The past two weeks, Leneita Fix and I have been trying to expose some of the big elephants within the youth room – all of our youth rooms.
One of the last ones I would like to highlight is the issue involving our students and our supposed ownership of them. Here are some scenarios:
A very active student in your ministry begins to attend another youth ministry on a different night, and eventually becomes active with them, too. A new student comes to your ministry from a different youth group and says they want to attend both places, especially since both ministries happen on a different night. Students who attend your church attend a different youth ministry during the week. In all three situations, how do you react?
I don’t know about you, but these situations are commonplace in the ministries I have been involved with, and I suspect they will continue being commonplace as long as I’m within ministry altogether – be it youth or adults.
I’m going to make a bold assumption here, but I think it’s one that is quite accurate of our ministry mindset: we all love to talk about being the body of Christ, however we seldom minister as one body of Christ.
Within my ministry, I give an unwritten allowance to students: they are free to attend any youth group in town, as long as they are growing in their relationship with Christ and others.
I have come to terms with the truth that not every student is going to find ministry under my direction beneficial. Some students I am just not able to connect with, either wanting more or less than what I offer. The reality is, I have to be OK with this, knowing that not every person Jesus ministered to followed Him, or even continued following Him (see John 6 as an example). Some people left Him, and some students are going to leave me.
On the other side of things, some students are going to truly seek Jesus because of the ministry I offer, and because of another churches ministry in town.
This is a reality I need to be OK with as well, not being caught up in making disciples of my denomination but of Jesus Christ. Now, I am not advocating “youth-group-hopping.” I believe students need to be connected to a place where they will learn how to grow and live in biblical truth. However, what I am advocating is that this may happen (and maybe needs to happen) within outlets other than our own ministries. Instead of sheep stealing, maybe we need to do more sheep sharing.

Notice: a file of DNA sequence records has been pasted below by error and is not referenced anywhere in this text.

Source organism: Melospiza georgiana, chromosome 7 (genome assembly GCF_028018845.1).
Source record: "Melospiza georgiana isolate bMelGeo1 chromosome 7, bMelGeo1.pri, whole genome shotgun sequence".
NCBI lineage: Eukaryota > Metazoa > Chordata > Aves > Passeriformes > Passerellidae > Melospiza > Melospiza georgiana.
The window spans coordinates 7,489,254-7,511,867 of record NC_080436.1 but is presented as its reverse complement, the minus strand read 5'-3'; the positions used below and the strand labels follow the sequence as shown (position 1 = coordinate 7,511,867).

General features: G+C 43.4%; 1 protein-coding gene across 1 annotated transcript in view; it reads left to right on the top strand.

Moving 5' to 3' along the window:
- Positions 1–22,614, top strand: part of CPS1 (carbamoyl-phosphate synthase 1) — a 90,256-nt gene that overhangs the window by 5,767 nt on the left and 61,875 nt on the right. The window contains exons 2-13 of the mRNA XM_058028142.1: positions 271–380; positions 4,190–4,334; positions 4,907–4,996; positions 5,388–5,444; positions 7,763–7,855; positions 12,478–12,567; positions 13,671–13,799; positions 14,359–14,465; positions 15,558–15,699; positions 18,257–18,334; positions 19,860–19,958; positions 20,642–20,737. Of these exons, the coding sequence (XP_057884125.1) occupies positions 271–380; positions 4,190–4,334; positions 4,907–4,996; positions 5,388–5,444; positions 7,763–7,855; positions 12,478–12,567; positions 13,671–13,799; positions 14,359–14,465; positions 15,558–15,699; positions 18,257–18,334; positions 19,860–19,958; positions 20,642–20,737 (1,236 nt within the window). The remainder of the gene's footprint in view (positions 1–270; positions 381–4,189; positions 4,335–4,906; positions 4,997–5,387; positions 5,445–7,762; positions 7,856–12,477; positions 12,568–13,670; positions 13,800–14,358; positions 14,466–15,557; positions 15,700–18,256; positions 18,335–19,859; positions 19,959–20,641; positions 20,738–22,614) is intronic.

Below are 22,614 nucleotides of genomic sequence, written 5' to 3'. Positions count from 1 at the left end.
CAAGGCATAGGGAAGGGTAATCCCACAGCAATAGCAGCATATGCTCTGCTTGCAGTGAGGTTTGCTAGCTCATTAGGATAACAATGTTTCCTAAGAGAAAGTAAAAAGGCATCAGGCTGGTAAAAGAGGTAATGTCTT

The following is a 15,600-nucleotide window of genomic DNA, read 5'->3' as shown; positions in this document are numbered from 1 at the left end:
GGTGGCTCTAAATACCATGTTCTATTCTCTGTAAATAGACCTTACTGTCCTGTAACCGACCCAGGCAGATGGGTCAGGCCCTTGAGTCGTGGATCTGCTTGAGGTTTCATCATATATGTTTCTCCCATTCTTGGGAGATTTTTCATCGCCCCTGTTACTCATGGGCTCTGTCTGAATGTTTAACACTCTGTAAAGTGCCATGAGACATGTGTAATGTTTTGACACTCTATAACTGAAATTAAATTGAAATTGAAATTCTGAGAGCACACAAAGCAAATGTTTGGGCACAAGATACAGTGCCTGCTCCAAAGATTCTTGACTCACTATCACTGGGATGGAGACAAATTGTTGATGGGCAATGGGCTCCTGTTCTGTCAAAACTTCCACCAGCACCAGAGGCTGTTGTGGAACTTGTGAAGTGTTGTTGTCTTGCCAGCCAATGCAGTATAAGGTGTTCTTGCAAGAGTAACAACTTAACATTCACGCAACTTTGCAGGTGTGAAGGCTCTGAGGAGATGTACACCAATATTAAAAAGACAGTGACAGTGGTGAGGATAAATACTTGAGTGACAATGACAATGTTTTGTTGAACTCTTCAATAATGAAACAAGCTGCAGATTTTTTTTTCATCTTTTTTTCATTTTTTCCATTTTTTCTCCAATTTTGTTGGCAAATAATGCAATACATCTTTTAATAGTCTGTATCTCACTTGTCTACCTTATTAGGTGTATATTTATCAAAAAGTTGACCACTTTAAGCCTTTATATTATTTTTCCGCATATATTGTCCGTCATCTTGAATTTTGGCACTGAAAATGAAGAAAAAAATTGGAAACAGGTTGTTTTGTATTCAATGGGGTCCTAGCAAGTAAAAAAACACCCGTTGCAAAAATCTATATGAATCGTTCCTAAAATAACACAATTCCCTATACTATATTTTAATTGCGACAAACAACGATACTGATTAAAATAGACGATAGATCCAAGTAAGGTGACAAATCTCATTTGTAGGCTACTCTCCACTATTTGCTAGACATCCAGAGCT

I don’t have all the answers, and I’m sure neither do you, but together we can better shape our students to impact the town (and world) in which they live. I believe the hidden fear we have is if our students attend someone else’s youth group, they might be taught something that contradicts our denominational theology, and thus they may believe heresy. However, this hidden fear exposes a deeper lie we believe: our church is right and their church is wrong, therefore our students can only correctly learn about Jesus from our church. One of the greatest things that divides the body of Christ, and stunts the work of Christ, is believing this lie as truth.
Are some churches too legalistic? Yes.
Are some churches too free-spirited? Yes.
Can both teach a person how to live out the ways of Christ? Yes.
Can we strive to correctly teach what God’s word says, and help bring understanding to skewed views? Yes, and we should.
However, when we tell our students, or even give them the impression, that our church is better than another church, we give life to what divides us and not to what joins us together.
Being the body of Christ, we must live and minister together as the body of Christ. This means that nothing belongs to us, for everything belongs to Christ for His use and glory. This includes our students. They are not yours, and they are not mine, but they are ours in Christ.
With you and for you,